Raqs Media Collective, Re-Run (still), 2013, video. Courtesy of the artists
We are excited to welcome the UBC Contemporary Players back to the Belkin Art Gallery for a concert inspired by the exhibitions To refuse/To wait/To sleep and M&A. The program will showcase original compositions written specifically for the ensemble by UBC composers, as well as a new improvised work developed through workshops with visiting artist Douglas Finch. Led by directors Corey Hamm and Paolo Bortolussi with coaching support from Laine Longton, this graduate and undergraduate music ensemble from the UBC School of music will animate the Gallery for an afternoon program exploring themes from the exhibition including a range of affective expressions of late capitalism.
All welcome. Admission is free.
Athena Murray (flute), Anna Wright (saxophone), Katie Clark (trumpet), Tommy Vo (euphonium), Galen Schram (violin), Avery Tsang (viola), Hannah Wong, Megan Thibeault, Yihan Zhang, Graeme Fugger (percussion)
Chelsea Forster, World Premiere of Hiberna Soliloq
Athena Murray (flute), Enoch Ng (viola)
Aaron Graham, Manifesto for percussion and audio accompaniment
Aaron Graham (percussion)
Edward Jiang, World Premiere of Equilibrium for string trio
Melody Chen, Galen Schram (violin), Avery Tsang (viola), Paolo Bortolussi (conductor)
Martin Arnold, Contact; Vault for string quartet, 1997
Melody Chen, Nellicia Klop (violin), Enoch Ng (viola), Laine Longton (cello)
To refuse/To wait/To sleep and M&A bring together work by Goldin+Senneby, Melanie Gilligan, Gabrielle Hill, Richard Ibghy & Marilou Lemmens, Marianne Nicolson and Raqs Media Collective to investigate belief and prediction in economic models, precarious labour and illicit and marginalized markets. Speculative and experimental, their work tests models, forecasts futures and examines histories of exchange and the limits of productivity. In the context of knowledge-based economies, student debt and the outsourcing of intellectual labour, the exhibition aims to draw forth dialogues about how we imagine individual and collective futures in the “new normal.”A[more]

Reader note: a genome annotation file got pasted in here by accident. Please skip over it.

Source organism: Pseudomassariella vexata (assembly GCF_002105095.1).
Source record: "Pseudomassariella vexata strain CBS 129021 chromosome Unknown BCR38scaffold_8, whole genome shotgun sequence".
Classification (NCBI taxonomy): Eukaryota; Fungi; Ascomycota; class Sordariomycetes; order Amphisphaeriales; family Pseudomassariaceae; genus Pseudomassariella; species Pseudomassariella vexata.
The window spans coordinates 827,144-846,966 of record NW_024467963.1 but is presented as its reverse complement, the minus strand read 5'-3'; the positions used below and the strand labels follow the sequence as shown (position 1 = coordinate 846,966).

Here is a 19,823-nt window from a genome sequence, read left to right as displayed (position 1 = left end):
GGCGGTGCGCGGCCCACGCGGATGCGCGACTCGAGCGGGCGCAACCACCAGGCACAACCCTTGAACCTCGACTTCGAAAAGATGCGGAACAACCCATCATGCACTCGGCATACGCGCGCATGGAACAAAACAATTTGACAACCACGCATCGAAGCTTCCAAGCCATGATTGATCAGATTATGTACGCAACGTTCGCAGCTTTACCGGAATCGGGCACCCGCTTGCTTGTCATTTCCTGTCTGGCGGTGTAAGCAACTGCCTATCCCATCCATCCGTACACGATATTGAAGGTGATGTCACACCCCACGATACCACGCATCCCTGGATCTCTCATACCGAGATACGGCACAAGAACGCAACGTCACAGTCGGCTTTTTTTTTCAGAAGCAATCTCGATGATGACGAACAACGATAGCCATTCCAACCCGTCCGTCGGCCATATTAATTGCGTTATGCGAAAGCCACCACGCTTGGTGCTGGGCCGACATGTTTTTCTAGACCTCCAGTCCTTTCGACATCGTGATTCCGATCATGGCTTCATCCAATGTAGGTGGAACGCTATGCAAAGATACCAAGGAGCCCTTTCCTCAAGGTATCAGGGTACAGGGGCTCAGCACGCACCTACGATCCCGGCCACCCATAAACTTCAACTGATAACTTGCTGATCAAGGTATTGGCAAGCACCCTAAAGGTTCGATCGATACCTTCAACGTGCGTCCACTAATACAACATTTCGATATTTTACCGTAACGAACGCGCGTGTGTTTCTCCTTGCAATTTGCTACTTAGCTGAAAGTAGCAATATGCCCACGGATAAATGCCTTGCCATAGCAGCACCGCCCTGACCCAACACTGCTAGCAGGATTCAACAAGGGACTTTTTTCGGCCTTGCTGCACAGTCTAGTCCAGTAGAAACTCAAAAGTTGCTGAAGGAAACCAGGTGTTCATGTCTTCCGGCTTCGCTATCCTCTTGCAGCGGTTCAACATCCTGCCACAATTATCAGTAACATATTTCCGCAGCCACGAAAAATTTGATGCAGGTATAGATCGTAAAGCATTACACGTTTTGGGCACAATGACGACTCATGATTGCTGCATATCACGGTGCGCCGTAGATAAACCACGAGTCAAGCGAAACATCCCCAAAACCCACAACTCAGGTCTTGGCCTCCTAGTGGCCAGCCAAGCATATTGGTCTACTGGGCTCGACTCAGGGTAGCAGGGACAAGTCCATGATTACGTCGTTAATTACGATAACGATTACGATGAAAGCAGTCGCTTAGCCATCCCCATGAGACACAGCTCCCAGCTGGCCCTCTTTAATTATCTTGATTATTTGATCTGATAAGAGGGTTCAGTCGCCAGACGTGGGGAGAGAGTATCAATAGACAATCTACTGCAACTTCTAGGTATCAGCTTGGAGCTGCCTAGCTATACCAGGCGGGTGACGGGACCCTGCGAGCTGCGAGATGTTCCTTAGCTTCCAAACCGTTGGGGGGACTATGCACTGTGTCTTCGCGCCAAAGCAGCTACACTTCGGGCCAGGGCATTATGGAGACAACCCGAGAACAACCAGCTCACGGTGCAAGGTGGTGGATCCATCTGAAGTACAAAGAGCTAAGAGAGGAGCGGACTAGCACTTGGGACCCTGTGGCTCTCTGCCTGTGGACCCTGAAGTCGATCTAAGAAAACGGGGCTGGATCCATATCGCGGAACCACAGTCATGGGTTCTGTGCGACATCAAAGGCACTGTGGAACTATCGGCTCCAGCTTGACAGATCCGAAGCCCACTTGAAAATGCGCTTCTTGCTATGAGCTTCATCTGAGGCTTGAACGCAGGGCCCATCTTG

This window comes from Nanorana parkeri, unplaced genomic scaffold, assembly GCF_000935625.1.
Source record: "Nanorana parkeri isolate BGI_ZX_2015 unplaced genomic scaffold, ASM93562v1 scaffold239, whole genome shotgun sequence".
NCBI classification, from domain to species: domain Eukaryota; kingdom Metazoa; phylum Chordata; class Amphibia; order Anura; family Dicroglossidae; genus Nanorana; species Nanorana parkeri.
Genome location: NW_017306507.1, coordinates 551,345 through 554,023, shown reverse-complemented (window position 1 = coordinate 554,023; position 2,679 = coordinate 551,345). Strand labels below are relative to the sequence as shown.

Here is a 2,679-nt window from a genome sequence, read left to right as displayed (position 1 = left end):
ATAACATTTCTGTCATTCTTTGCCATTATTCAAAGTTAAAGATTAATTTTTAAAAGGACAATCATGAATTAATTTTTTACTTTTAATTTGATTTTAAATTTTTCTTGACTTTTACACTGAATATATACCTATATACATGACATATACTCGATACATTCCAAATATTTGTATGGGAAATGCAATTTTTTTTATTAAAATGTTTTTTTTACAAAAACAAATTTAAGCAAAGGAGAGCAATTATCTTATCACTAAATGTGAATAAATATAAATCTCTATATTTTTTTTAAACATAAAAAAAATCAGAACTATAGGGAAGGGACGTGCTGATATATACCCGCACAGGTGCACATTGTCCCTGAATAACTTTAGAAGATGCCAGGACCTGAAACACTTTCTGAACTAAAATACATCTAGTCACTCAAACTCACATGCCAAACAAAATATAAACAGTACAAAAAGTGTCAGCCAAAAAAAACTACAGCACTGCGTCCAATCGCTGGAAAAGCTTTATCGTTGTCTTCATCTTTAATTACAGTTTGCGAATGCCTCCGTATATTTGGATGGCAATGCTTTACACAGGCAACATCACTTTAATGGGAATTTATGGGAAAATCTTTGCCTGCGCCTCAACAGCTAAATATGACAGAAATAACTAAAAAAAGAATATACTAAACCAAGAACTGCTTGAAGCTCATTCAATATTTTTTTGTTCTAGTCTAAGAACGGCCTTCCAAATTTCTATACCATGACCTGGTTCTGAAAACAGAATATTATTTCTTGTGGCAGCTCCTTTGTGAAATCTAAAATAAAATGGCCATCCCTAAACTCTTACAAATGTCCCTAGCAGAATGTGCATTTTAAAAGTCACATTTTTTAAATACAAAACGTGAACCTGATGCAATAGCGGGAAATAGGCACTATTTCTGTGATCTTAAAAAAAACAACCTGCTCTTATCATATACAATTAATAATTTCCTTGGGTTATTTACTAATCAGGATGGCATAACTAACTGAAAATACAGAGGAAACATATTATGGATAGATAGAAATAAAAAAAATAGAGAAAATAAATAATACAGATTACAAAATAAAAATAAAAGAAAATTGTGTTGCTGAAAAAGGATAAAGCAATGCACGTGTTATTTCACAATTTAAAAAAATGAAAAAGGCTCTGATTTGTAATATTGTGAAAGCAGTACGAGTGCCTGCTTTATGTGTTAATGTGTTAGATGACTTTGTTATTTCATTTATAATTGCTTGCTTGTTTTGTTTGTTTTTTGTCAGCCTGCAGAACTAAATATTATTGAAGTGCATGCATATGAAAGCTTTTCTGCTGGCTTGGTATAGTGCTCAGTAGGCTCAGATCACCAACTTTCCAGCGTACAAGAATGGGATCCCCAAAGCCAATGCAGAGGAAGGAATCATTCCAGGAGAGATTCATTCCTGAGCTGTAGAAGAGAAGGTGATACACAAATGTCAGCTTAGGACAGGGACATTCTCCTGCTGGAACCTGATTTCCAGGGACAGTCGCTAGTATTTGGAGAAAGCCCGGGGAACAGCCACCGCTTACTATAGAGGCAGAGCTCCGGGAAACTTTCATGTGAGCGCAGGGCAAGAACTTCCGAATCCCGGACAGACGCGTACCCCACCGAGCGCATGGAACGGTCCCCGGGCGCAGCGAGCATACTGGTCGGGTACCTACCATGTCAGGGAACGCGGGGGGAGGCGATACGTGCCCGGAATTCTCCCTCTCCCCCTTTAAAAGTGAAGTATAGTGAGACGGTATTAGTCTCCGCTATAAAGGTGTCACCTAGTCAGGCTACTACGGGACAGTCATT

In conjunction with the book launch, Marianne Nicolson will be presenting an artist talk beginning at 1 pm in the Gallery. [Read more...] <http://belkin.ubc.ca/events/marianne-nicolson-artist-talk>[more]
This symposium is occasioned by the To refuse/To wait/To sleep and M&A exhibitions at the Morris and Helen Belkin Art Gallery. The paradoxical nature of money means that it has long been of interest to artists. Money’s tense and ever-changing relationship with the spiritual and material worlds are echoed in the visual arts - both money and art seem to have the capacity to conjure substance and value out of nothing. Although the relationship between the visual or performance arts and money is an old one, it is only relatively recently that artists have produced works that seek in some way to emulate or model economic practices. Both visual and performance artists are increasingly using their work to explicitly reflect upon the economic conditions in which it is being created. This has intensified in recent years as contemporary art has become ever more closely associated with high finance, appearing more and more as a global industry in its own right.[more]